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Janus Decision Opens the Door for Workers to Sue their Union

In Oregon, Courts are hearing cases where local unions are getting sued by their members for collecting dues

Brian Young's picture
Sep 24, 2018

Since the Janus decision, UCOMM Blog has been reporting on a number of ways that conservative, anti-union groups have been trying to destroy unions. Some include knocking on union members doors, while others involve court cases challenging a unions right to exclusively bargain for a workforce. In Oregon, fair share fee payers have begun filing lawsuits, suing to get their fees back.

According to Oregon Public Broadcasting, 12 public employees in Oregon have brought a class action suit against Oregon AFSCME Council 75, the Service Employees International Union Local 503, and the Oregon Education Association, the three unions that represent state and local employees as well as public school teachers. The 12 are suing to get 6 years of fair share fees back. The lawsuit is being funded by the Freedom Foundation and the National Right to Work Foundation. UCOMM Blog has already exposed the shady tactics that the Freedom Foundation has been using to trick union members into leaving their union. The National Right to Work Foundation was also one of the groups behind the Janus case.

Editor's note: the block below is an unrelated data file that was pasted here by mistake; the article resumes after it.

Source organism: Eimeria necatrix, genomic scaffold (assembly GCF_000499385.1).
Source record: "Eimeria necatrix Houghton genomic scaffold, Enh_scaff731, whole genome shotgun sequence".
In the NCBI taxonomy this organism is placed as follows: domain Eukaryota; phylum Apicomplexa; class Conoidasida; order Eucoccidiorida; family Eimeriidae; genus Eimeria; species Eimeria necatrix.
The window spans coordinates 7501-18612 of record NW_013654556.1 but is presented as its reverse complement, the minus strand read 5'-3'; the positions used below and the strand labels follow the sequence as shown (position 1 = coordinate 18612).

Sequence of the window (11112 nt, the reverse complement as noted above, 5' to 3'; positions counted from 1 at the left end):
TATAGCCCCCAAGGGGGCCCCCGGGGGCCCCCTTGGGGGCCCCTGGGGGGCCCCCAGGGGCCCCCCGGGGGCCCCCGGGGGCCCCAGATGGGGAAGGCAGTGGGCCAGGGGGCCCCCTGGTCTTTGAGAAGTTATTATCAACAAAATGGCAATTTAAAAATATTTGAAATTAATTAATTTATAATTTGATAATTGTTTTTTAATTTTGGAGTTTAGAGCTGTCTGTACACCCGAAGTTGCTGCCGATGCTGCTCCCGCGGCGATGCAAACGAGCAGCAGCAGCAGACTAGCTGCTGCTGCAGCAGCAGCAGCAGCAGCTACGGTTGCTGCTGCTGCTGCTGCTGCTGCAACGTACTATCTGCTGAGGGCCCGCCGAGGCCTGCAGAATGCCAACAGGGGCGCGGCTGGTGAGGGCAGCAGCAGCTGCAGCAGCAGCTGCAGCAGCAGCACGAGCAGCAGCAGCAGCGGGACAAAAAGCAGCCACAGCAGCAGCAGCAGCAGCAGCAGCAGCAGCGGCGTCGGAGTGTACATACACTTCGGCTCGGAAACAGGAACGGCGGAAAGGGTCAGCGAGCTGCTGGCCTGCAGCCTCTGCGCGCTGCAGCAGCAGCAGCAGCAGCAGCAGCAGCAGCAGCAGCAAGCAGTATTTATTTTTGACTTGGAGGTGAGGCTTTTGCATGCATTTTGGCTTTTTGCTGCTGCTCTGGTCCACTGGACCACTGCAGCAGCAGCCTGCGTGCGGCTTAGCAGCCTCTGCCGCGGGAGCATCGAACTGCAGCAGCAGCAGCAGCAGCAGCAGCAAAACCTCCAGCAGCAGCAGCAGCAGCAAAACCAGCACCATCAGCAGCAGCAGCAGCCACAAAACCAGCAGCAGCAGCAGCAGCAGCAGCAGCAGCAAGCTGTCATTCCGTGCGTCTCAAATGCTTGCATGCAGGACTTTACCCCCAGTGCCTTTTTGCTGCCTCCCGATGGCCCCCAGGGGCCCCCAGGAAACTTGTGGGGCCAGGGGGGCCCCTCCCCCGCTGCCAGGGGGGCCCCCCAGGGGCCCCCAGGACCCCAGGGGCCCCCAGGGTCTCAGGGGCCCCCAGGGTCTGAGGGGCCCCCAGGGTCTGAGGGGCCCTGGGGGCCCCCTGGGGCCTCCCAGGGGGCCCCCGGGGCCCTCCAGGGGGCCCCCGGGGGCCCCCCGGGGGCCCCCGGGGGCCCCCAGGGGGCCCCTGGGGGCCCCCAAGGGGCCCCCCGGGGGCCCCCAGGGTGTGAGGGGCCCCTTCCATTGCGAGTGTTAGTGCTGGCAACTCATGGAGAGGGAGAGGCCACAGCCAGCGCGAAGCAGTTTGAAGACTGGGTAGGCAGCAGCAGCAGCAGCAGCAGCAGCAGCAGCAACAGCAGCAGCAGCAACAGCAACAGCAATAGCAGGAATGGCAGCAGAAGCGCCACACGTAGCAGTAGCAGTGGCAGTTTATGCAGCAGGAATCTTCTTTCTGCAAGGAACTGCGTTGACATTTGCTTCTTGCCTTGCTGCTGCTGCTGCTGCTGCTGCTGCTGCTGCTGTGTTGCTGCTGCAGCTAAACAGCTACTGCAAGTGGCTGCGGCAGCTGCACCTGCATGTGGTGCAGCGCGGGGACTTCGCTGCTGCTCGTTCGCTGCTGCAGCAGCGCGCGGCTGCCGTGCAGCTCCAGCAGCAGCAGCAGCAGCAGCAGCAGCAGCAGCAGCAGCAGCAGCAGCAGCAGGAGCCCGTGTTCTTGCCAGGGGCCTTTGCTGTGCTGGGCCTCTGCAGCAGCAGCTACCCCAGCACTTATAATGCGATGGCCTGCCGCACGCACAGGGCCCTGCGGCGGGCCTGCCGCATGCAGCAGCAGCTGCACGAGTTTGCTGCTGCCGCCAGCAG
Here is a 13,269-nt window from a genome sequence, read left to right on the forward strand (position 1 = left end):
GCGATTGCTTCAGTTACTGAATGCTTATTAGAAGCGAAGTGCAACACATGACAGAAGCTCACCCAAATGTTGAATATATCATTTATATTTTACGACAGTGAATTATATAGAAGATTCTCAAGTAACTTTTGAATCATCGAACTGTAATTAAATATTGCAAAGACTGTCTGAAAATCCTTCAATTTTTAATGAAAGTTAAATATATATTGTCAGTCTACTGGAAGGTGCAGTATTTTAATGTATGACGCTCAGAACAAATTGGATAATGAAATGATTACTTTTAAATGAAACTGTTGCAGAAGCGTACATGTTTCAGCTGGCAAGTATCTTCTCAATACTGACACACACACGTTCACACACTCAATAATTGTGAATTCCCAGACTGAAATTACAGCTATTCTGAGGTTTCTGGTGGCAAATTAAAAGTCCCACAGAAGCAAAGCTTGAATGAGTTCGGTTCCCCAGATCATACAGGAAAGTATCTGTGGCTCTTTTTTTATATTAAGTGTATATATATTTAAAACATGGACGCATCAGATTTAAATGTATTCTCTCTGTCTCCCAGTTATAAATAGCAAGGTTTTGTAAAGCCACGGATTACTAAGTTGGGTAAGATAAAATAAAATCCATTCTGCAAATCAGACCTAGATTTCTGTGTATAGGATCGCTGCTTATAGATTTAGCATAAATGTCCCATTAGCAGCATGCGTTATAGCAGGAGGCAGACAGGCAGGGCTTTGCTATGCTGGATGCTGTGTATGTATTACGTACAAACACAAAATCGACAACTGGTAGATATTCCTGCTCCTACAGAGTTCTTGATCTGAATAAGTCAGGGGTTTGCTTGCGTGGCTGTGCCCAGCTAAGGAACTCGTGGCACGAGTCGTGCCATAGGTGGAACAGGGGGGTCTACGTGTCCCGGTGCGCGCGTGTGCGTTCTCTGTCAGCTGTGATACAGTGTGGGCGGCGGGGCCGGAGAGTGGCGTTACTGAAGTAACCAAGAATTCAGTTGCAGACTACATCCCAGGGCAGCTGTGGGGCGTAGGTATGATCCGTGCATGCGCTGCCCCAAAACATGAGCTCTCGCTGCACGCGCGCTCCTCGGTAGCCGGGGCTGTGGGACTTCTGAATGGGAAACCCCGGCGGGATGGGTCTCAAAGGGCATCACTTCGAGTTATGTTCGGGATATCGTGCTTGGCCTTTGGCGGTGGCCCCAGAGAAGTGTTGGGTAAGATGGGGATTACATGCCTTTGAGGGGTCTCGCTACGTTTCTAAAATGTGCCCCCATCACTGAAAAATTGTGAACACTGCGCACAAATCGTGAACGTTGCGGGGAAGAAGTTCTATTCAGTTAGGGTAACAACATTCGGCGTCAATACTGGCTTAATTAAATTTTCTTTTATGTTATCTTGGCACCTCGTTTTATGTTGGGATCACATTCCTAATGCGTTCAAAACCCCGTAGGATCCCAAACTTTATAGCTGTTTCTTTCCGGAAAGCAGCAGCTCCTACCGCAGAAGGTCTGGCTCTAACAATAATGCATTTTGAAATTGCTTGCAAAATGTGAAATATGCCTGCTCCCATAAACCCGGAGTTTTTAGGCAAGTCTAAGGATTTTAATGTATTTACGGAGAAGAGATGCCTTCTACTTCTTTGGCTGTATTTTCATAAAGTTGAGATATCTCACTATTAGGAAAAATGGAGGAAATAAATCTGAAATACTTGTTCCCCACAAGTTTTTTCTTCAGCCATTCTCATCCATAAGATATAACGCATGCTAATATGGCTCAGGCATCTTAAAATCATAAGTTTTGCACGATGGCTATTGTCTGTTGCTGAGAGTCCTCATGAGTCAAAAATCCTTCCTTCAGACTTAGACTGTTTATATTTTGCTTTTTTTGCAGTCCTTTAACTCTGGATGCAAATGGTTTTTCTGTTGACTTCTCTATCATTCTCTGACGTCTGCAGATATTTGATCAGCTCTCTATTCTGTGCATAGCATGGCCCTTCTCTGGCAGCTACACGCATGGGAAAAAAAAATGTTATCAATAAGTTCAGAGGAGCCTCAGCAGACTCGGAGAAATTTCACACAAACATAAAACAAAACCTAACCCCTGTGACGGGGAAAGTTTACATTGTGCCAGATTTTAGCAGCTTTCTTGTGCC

The case in Oregon isn’t the only one. A class action lawsuit was filed just days after the Janus decision in California against the teachers union. SEIU Local 1000 is also facing a lawsuit for fees paid from 2012 until 2018. The employees suing Local 1000 are attempting to collect upwards of $100 Million while the Oregon case could cost the 3 unions upwards of $10 Million.

While it would seem far-fetched that the employees would be able to sue for fees collected while it was legal to collect these mandatory fees, at least one local in Oregon has tried to stop a potential lawsuit. SEIU Local 503 settled in July with an employee from the Oregon Department of Fish and Wildlife for 2 years worth of fees, about $3,000.

Even with the lawsuits and union-busting door knockers, public sector unions from around the country have said that the Janus case only made them stronger. Thanks to the hard work in the months preceding the case, most locals have been able to prevent an exodus of members from their ranks. Even with the hard work, it seems like the Right to Work union busters will continue their lawsuits in an attempt to destroy unions.

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